Hadoop For The Impatient

Paul Houle edited this page Aug 16, 2013 · 8 revisions
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The main part of infovore is Bakemono, a Hadoop application. Thus, running Hadoop is a prerequisite for running Infovore. Creating your first Hadoop cluster can be time-consuming and frustrating, but here are some hints for getting started.

Here you'll find an explanation of what a Hadoop application is, specific instructions for running bakemono in the Amazon Elastic Map Reduce cloud, how to run it in your own Hadoop cluster, and the steps that I took to construct a successful development Hadoop cluster.

What is a Hadoop application?

A Hadoop application is an executable JAR, not all that different from a UNIX or Windows executable. The method Main.main(String[] argv) starts, as an ordinary Java application that has the Hadoop API available -- it uses the API to create and submit one or more jobs to the cluster.

Like other executables, a Hadoop application receives command line arguments; if you have your own Hadoop cluster, you can type:

hadoop jar bakemono/target/bakemono-2.0-SNAPSHOT-job.jar run pse3 /rdfInput /rdfOutput 

bakemono receives the arguments

run pse3 /rdfInput /rdfOutput 

which causes bakemono to run the pse3 application, taking input from /rdfInput in HDFS and sending output to /rdfOutput.

Running a job in a managed service, such as Amazon Elastic Map/Reduce, is pretty much the same, except that you pass the name of the JAR and the command line arguments in a slightly different way.

Running Bakemono in Amazon EMR

With Amazon Elastic Map Reduce, you can run bakemono jobs without provisioning any hardware or even compiling a binary. The cost of processing a data set on the size of Freebase can range from $2-$20 depending on what you are doing, in a place where you can access S3 storage for free and have access to Amazon's very fat data pipes.

If you got to the Amazon EMR Console and create a "Custom JAR" job, you can enter the name of a JAR, like this one, published in our public S3 bucket,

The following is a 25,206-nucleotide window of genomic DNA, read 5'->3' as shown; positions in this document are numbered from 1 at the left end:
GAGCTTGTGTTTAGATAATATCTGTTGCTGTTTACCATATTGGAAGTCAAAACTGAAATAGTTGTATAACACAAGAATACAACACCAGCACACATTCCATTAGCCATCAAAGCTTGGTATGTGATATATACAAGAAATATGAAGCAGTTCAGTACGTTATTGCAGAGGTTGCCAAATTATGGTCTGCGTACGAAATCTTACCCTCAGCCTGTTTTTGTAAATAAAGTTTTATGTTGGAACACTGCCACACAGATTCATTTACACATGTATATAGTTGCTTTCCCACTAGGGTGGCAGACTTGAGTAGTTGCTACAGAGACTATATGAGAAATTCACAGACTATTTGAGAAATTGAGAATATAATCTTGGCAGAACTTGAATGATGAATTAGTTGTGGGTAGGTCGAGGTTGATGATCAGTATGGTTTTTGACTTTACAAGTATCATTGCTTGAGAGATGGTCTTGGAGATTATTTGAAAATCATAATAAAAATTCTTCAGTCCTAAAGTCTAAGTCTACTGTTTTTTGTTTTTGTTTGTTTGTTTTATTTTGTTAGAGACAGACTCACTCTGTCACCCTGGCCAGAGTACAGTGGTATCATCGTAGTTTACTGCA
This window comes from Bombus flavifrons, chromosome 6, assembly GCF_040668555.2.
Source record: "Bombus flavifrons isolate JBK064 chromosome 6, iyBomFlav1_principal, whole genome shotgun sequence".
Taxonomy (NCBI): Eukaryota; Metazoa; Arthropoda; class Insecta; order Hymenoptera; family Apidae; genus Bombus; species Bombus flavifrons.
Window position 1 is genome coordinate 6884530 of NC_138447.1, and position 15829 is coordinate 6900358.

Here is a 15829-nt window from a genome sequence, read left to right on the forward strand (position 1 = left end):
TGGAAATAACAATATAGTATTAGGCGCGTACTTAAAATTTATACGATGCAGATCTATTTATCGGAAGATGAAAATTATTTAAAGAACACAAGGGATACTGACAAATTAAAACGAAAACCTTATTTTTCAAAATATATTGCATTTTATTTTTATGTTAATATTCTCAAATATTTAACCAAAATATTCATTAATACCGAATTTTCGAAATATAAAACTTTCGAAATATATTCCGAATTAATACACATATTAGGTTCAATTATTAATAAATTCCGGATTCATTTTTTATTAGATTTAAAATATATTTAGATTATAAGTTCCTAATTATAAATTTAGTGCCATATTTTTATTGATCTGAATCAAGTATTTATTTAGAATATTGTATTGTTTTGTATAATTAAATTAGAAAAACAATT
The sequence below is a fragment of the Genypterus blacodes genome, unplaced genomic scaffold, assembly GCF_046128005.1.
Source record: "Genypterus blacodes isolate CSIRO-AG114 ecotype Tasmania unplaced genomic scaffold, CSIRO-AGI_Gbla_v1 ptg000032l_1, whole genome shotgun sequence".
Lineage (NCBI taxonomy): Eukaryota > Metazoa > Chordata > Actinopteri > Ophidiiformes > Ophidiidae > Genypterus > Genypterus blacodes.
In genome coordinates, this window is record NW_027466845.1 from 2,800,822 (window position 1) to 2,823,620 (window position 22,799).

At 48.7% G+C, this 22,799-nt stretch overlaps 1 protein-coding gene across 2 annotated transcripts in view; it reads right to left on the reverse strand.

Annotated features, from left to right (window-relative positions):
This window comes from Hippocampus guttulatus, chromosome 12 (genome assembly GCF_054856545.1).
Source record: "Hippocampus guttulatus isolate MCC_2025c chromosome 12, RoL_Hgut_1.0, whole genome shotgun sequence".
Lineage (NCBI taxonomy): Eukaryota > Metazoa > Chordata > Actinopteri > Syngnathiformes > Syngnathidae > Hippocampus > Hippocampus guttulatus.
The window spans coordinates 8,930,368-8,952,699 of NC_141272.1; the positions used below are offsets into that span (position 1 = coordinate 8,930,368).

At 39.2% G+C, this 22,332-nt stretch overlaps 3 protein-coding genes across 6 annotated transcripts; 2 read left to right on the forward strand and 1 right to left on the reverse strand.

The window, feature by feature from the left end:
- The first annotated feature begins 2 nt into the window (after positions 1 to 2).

and you can then run an application with command line arguments like

run freebaseRDFPrefilter s3n://freebase-dumps/freebase-rdf-2013-08-11-00-00/ s3n://your-bucket/expanded-rdf-2013-08-11-00-00/

where your-bucket is a bucket that belongs to you. This job runs in about 40 minutes if you use an m1.medium as a control node and 3 c1.xlarge(s) as compute nodes. The s3n: for the input and output paths indicate that the data is being stored as a set of split files in S3 that look a lot like the split files visible in HDFS. Amazon automatically wires your API key, so the application are automatically authorized to use your assets and our requester-paid assets. (If you're working in the us-east zone, you pay nothing to access our assets, since the transfer cost is zero)

It takes about 3 minutes for the standard Amazon Hadoop edition to boot up. If you make a mistake, say, if your-bucket doesn't exist or doesn't belong to you, it will take you 3 minutes to find out. It will, however, cost a whole hour of computer time because EC2 rounds up to the next hour. This is a small loss if it is a small cluster, but could hurt your pocketbook with a large one. Thus, make your mistakes with small clusters, use automation and develop your discipline so you can run big jobs without a hitch.

Running it in your cluster

If you're fortunate enough to have a Hadoop cluster, such as a development or departmental cluster, it The S3 binary mentioned above is public, and can be downloaded from